• If you mined those coins, then there's no way to tie them to you. Why worry about taxes?

            In any case, taxes should be easy to calculate. Use either the short-term or long-term capital gains rate against the current value of the coins (since you acquired them for $0).

            • by KGIII ( 973947 )

              Ethics. I don't mind paying taxes. I kinda like paying some of them.

            • If you mined those coins, then there's no way to tie them to you. Why worry about taxes?

              Nobody's coming after him because of bitcoin. If he'd kept the bitcoin and sold it for $75K, the IRS would be very interested in his acquisition of that amount in dollars.

    • The rich have way too much money sitting around.

      You don't get to be rich by letting your money "sit around".

      What ever happened to investing in building something?

      In America, the NIMBYs will not let you build anything.

      • You don't get to be rich by letting your money "sit around".

        If you let it "sit around" in an S&P 500 index fund for a very long time, you can.

  • by Anonymous Coward

    It's becoming increasingly difficult to mine bitcoins and is becoming less profitable. I suspect that Ethereum mining can still be profitable and a lot of the activity is based on people mining and then needing to trade/buy/etc. to use the mined currency.

  • Good Day To You Sir! (Score:1, Informative)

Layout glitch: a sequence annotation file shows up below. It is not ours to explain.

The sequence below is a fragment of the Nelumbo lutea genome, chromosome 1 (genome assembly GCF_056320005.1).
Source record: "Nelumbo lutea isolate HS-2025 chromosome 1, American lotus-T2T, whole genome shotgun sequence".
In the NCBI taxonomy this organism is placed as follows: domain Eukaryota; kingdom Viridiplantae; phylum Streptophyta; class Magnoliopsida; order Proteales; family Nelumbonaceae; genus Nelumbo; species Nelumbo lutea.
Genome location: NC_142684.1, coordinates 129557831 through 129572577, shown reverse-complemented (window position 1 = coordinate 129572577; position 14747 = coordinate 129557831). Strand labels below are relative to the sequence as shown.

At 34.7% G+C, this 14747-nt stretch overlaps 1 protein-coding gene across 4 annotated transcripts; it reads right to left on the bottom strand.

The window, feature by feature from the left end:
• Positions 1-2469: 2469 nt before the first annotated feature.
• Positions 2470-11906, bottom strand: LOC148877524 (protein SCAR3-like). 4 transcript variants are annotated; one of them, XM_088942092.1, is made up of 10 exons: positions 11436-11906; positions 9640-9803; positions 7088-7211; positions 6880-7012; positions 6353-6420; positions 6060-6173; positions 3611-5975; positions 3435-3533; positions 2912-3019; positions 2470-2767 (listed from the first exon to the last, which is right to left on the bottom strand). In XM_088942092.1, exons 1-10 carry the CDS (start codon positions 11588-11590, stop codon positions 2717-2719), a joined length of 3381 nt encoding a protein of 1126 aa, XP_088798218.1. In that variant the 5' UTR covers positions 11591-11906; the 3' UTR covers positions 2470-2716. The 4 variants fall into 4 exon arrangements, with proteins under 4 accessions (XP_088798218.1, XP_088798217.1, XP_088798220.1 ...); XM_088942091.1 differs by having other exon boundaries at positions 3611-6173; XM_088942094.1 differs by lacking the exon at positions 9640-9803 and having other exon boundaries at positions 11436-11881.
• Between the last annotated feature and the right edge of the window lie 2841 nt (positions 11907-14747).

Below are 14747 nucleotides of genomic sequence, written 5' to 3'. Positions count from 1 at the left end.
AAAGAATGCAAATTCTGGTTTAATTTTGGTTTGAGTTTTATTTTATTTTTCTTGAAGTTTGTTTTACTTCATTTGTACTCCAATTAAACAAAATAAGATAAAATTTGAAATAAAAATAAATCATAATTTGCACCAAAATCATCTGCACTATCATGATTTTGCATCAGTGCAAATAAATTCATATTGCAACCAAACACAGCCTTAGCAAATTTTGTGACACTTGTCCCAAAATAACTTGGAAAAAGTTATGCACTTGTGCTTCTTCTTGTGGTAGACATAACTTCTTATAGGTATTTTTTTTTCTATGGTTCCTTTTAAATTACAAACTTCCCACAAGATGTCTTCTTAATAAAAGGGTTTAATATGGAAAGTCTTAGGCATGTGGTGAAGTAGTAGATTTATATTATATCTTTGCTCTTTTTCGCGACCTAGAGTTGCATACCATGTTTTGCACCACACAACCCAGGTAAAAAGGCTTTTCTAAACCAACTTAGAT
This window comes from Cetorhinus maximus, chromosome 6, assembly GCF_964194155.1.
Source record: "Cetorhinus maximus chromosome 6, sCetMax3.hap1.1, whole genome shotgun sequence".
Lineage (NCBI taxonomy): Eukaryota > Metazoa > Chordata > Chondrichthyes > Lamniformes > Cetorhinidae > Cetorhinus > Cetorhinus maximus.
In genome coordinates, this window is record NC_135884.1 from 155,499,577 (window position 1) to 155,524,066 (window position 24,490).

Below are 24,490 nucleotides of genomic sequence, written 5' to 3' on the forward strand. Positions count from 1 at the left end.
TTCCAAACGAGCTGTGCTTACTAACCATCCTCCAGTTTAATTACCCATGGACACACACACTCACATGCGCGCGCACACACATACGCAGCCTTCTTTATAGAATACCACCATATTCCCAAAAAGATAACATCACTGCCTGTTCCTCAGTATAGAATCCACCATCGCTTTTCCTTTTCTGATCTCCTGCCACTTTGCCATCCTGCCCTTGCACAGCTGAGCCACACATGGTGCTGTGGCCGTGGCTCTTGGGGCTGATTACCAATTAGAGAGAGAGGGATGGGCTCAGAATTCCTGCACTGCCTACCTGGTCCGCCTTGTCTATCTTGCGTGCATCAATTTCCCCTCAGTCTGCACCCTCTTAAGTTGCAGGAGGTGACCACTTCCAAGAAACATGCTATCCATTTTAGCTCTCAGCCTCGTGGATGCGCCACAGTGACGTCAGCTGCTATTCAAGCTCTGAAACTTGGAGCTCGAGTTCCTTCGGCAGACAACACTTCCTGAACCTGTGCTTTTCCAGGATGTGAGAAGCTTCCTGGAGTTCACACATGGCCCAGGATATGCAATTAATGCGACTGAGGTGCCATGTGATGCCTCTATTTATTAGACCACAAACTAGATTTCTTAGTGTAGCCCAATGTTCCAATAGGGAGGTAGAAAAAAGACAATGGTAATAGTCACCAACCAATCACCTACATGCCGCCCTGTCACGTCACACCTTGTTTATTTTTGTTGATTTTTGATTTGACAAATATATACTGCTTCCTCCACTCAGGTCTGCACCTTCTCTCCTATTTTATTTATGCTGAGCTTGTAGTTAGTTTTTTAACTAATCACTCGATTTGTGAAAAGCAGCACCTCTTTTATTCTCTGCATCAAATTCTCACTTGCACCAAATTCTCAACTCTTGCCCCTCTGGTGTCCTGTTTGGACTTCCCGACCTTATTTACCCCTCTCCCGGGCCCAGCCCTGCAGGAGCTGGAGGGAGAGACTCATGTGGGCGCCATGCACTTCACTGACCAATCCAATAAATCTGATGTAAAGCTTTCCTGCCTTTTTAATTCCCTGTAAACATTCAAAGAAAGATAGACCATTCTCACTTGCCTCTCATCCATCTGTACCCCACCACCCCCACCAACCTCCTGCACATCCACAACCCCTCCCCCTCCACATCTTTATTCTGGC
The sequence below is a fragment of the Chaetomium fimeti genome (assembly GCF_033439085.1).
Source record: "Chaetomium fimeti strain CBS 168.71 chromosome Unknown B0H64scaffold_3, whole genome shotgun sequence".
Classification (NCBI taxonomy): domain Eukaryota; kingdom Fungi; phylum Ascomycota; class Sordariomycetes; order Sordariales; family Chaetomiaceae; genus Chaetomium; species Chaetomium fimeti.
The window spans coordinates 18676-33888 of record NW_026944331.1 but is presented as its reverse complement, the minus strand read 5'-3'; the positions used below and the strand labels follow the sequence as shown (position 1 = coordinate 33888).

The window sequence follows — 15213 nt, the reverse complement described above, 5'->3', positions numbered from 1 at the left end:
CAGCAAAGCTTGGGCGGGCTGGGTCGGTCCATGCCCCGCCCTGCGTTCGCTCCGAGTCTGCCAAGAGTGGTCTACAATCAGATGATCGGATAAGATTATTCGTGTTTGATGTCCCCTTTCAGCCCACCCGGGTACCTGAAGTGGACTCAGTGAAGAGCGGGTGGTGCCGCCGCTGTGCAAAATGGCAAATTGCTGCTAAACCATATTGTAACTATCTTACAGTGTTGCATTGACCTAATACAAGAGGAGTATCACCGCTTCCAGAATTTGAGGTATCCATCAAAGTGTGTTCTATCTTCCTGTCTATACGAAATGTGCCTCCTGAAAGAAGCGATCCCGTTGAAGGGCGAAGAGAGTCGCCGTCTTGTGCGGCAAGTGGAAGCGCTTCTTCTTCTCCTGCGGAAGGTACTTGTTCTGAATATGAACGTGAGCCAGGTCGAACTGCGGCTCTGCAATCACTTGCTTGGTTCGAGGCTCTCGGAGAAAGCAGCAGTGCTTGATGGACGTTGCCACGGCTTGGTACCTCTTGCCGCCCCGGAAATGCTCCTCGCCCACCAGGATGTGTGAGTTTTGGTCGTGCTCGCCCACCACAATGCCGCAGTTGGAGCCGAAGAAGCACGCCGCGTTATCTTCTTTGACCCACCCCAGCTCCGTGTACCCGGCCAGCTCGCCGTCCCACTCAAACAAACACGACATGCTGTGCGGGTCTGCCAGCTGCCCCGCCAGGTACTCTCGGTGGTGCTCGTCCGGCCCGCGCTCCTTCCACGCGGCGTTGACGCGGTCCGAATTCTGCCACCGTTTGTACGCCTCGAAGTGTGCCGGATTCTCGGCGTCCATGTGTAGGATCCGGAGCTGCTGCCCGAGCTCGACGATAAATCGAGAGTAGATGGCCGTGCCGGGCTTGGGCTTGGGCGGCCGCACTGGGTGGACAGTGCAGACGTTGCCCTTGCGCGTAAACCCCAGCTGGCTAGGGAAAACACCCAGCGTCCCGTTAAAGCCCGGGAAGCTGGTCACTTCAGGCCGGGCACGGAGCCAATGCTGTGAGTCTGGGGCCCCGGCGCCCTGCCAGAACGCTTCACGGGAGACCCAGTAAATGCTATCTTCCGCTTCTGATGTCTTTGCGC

by airrage ( 514164 )

    I seem to only comment every few just thought I would log back in and say hello. I shall now go back to my experiments. Good day to you sir!!

    by airrage on Thursday June 18, 2015 @04:10PM...
    by airrage on Friday January 21, 2011 @04:26PM

  • by Anonymous Coward

    Anything the banks invest/invent or have a big stake in might just as well be avoided. Ether is one such thing. Bitcoin can be improved, and it's the only 'free and open' currency out there without stupid cocks being in control of it.

  • we already had this slashvertisement

    i don't think this is even sourceforge's doing, it's just slipping in submitted

    • Re: (Score:3, Interesting)

      by Baron_Yam ( 643147 )

      I do my best to mark every crypto/blockchain submission in the firehose as 'stupid' - because everyone here should have enough brain cells to put together to have figured out why it's all shit that can't possibly work.